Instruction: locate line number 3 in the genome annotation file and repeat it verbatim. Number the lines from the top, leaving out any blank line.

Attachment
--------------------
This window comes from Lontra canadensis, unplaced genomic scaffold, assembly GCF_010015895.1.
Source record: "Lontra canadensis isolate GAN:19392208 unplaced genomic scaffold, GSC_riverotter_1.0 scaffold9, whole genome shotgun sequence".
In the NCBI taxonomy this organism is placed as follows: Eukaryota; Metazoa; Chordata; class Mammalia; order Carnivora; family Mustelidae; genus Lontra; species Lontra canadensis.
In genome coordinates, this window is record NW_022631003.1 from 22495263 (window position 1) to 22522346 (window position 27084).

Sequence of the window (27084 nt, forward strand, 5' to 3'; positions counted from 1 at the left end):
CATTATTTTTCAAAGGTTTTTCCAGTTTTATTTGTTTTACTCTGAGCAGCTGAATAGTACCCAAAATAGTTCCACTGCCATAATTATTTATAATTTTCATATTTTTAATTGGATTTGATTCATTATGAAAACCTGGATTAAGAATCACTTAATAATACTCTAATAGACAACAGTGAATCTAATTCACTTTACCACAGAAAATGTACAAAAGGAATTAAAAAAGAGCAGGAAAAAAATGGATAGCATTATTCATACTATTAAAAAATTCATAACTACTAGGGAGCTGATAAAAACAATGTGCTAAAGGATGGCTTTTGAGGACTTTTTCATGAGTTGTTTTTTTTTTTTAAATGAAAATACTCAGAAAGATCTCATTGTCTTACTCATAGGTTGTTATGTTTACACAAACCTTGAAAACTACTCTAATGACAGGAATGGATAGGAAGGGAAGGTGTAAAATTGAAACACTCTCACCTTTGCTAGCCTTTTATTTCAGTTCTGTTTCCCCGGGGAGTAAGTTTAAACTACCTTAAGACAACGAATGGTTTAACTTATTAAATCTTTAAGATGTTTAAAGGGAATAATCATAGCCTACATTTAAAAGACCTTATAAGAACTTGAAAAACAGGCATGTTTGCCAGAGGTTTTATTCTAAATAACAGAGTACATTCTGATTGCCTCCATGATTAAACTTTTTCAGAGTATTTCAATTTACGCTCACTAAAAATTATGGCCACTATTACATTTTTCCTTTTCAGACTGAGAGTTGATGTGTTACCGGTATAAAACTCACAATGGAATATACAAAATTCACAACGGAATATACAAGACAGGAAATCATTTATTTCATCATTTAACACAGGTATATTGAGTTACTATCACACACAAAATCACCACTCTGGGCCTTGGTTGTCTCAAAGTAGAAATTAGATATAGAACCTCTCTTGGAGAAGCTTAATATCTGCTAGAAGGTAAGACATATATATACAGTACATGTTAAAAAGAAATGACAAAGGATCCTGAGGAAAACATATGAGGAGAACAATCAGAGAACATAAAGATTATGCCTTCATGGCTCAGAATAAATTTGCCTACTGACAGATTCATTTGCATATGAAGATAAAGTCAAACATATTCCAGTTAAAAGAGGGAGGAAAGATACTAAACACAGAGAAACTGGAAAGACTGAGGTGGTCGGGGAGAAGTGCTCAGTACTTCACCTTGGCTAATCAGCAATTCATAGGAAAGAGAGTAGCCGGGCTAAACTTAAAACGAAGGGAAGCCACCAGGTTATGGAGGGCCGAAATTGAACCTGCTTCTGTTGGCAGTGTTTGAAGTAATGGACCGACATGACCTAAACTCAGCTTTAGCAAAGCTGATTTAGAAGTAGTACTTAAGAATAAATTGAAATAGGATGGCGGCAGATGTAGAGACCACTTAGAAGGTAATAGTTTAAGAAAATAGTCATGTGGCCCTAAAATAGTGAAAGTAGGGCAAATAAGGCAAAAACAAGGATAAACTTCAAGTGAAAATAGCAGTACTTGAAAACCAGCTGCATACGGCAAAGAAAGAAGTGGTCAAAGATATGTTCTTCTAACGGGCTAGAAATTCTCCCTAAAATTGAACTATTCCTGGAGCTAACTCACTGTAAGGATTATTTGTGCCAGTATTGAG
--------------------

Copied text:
In the NCBI taxonomy this organism is placed as follows: Eukaryota; Metazoa; Chordata; class Mammalia; order Carnivora; family Mustelidae; genus Lontra; species Lontra canadensis.